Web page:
Why settle for a small roof fire, just drop them over the side and set the yard, trash, car, [insert something here] on fire...

                    Give the guys on the ground something to do.
                    HAVE PLAN.............WILL TRAVEL

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                    • #11
                      We use powder or whatever means necessary to extinguish the fire. We then check for extension into the attic space. If all is ok we clean up our mess and recommend to the homeowner that they have their chimney cleaned and inspected before using again. We also educate the homeowner on how to minimize creasote buildup. Then we go home.

                      We are not chimney sweeps nor are we trained to do so. Chains and the like can damage a chimney if not used properly. I understand community relations and helping folks out but why assume that liability?
                      My wise and profound comments and opinions are mine alone and are in no way associated with any other individual or group.

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                      • #12
                        Originally posted by Blulakr View Post
                        We use powder or whatever means necessary to extinguish the fire. We then check for extension into the attic space. If all is ok we clean up our mess and recommend to the homeowner that they have their chimney cleaned and inspected before using again. We also educate the homeowner on how to minimize creasote buildup. Then we go home.

                        We are not chimney sweeps nor are we trained to do so. Chains and the like can damage a chimney if not used properly. I understand community relations and helping folks out but why assume that liability?
                        I didn't like doing it at the time either, and it made little sense to me. But this was a long time ago when I was a grunt and the chief told me to get my butt up there and run the chains, so I did. I think I actually asked about the reasoning once, and some crusty old timer told me it was because large chunks of creosote could make it tough to make sure the fire was out completely so it was necessary to run the chains to make sure there was nothing remaining to burn in the chimney.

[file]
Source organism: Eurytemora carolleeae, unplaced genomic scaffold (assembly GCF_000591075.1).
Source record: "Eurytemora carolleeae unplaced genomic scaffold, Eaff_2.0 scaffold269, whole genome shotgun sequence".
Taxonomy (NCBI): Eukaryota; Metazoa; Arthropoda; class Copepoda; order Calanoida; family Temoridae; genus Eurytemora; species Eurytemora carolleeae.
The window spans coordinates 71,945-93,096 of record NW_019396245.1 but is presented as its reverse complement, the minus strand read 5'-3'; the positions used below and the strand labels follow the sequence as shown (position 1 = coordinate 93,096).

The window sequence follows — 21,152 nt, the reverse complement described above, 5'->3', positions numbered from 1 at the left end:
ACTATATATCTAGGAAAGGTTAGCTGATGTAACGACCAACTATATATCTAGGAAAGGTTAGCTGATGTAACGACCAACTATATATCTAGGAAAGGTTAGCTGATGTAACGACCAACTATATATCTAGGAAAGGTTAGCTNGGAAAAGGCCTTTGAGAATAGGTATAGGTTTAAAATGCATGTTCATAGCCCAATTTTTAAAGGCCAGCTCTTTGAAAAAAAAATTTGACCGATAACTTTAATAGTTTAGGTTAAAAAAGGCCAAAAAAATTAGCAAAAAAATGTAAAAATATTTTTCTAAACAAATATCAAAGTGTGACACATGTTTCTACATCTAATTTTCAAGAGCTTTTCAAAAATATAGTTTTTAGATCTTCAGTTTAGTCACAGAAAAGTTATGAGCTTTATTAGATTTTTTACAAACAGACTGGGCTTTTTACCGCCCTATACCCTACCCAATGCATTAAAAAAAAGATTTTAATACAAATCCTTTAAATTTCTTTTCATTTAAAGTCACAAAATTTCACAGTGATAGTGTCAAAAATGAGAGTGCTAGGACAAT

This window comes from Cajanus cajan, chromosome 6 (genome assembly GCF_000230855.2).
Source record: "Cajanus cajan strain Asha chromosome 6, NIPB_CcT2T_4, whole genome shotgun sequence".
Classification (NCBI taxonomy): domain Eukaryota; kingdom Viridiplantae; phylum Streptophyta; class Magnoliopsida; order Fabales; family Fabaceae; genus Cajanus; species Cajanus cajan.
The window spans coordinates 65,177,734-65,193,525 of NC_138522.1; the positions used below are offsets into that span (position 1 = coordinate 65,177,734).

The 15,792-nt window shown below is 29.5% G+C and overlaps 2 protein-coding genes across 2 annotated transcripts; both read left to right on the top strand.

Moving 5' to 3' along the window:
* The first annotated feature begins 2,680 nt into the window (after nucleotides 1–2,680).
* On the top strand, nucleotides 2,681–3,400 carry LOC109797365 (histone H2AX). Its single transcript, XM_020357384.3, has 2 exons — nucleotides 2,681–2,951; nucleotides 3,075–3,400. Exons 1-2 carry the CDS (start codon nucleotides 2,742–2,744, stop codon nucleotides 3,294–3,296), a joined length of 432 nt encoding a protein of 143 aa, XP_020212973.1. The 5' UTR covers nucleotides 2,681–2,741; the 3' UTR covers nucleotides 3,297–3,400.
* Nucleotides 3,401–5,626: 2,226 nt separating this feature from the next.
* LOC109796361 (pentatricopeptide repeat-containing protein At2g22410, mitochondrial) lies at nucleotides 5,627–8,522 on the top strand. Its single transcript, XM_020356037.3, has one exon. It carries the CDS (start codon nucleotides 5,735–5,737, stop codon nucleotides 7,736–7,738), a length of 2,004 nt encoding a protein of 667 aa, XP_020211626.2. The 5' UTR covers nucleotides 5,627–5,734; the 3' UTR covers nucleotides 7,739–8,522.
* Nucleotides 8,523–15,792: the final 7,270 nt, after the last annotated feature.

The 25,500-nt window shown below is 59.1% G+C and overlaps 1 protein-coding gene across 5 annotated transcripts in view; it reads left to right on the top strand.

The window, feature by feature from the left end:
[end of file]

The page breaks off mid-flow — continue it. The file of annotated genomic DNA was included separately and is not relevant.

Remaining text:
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                        • #13
                          Chains may not be needed everytime. But when used, the idea is to break up the fuel so your suppression tactics work better. In most cases, well placed chimney bombs (Sodium bicarbonate filled baggies) will do the trick.

                          There are times that chimney bombs will knock down a fire, only to have it rekindle due to excessive build up of fuel (creosote) that is only temporarily reduced to a smolder state. The purpose of the chains is to try to dislodge and break up these clumps.


                          _____

                          EDIT-> One thing is sure... if you fail to stop the chemical reaction, one of two things are likely to happen;

                          1) the fire will extinguish itself as fuel is exhausted (used up).

                          2) the fire will continue to grow and extend into attic/structure as building materials begin to fail or ignite.

                          So while you may not like to use the chains because they could damage the chimney, it is a better alternative than allowing the fire to extend to the point where the chimney no longer serves any practical application - i.e. the house is gone.

                          Not trying to be controversial or cause an issue... just stating a fact.
                          Last edited by PaladinKnight; 11-18-2010, 04:56 PM.
                          HAVE PLAN.............WILL TRAVEL

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                          • #14
                            Originally posted by Bushwhacker View Post
                            What about just blowing some dry chem up the chimeny and letting the draft effect take over?
                            That's OK IF you have a draft. A lot of the time here the creosote creates a plug. So you have to get a hole in it QUICK before it finds the weak spot in the Liner or mortar. We've even had to take a Plumbers snake to them from below to start. T.C.

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                            • #15
                              I have to concur with Rescue101. If smoke has built up inside the structure, you don't have a draft. It is plugged.

                              Many times your only going to be effective from the top side, and time is critical.

                              EDIT->

                              It is important to understand what you have and be able to take appropriate action.
                              HAVE PLAN.............WILL TRAVEL